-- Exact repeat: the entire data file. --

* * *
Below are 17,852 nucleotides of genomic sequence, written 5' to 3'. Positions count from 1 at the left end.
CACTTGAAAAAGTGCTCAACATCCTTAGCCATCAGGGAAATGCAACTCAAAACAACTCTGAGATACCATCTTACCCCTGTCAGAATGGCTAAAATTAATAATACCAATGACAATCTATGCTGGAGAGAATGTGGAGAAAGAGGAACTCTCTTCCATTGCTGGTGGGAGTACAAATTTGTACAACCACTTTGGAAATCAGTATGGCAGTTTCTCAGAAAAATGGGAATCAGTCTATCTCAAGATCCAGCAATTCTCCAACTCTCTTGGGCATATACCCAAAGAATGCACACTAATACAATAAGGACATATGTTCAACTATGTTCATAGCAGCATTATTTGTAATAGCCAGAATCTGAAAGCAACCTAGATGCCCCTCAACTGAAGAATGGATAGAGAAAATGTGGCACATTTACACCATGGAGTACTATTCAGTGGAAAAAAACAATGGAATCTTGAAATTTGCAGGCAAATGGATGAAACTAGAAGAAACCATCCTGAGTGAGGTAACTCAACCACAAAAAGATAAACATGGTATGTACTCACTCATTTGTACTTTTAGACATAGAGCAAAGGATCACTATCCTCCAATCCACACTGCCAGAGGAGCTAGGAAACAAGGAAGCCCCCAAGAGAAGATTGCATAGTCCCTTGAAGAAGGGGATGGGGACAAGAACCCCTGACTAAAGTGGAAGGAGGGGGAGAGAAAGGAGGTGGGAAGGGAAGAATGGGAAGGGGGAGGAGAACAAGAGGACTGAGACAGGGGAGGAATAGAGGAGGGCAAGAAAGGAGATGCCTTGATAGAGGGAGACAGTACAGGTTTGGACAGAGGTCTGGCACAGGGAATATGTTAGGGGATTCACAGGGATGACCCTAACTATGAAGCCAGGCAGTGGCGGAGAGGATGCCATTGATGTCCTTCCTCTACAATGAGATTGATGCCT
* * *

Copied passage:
Below are 17,852 nucleotides of genomic sequence, written 5' to 3'. Positions count from 1 at the left end.
CACTTGAAAAAGTGCTCAACATCCTTAGCCATCAGGGAAATGCAACTCAAAACAACTCTGAGATACCATCTTACCCCTGTCAGAATGGCTAAAATTAATAATACCAATGACAATCTATGCTGGAGAGAATGTGGAGAAAGAGGAACTCTCTTCCATTGCTGGTGGGAGTACAAATTTGTACAACCACTTTGGAAATCAGTATGGCAGTTTCTCAGAAAAATGGGAATCAGTCTATCTCAAGATCCAGCAATTCTCCAACTCTCTTGGGCATATACCCAAAGAATGCACACTAATACAATAAGGACATATGTTCAACTATGTTCATAGCAGCATTATTTGTAATAGCCAGAATCTGAAAGCAACCTAGATGCCCCTCAACTGAAGAATGGATAGAGAAAATGTGGCACATTTACACCATGGAGTACTATTCAGTGGAAAAAAACAATGGAATCTTGAAATTTGCAGGCAAATGGATGAAACTAGAAGAAACCATCCTGAGTGAGGTAACTCAACCACAAAAAGATAAACATGGTATGTACTCACTCATTTGTACTTTTAGACATAGAGCAAAGGATCACTATCCTCCAATCCACACTGCCAGAGGAGCTAGGAAACAAGGAAGCCCCCAAGAGAAGATTGCATAGTCCCTTGAAGAAGGGGATGGGGACAAGAACCCCTGACTAAAGTGGAAGGAGGGGGAGAGAAAGGAGGTGGGAAGGGAAGAATGGGAAGGGGGAGGAGAACAAGAGGACTGAGACAGGGGAGGAATAGAGGAGGGCAAGAAAGGAGATGCCTTGATAGAGGGAGACAGTACAGGTTTGGACAGAGGTCTGGCACAGGGAATATGTTAGGGGATTCACAGGGATGACCCTAACTATGAAGCCAGGCAGTGGCGGAGAGGATGCCATTGATGTCCTTCCTCTACAATGAGATTGATGCCT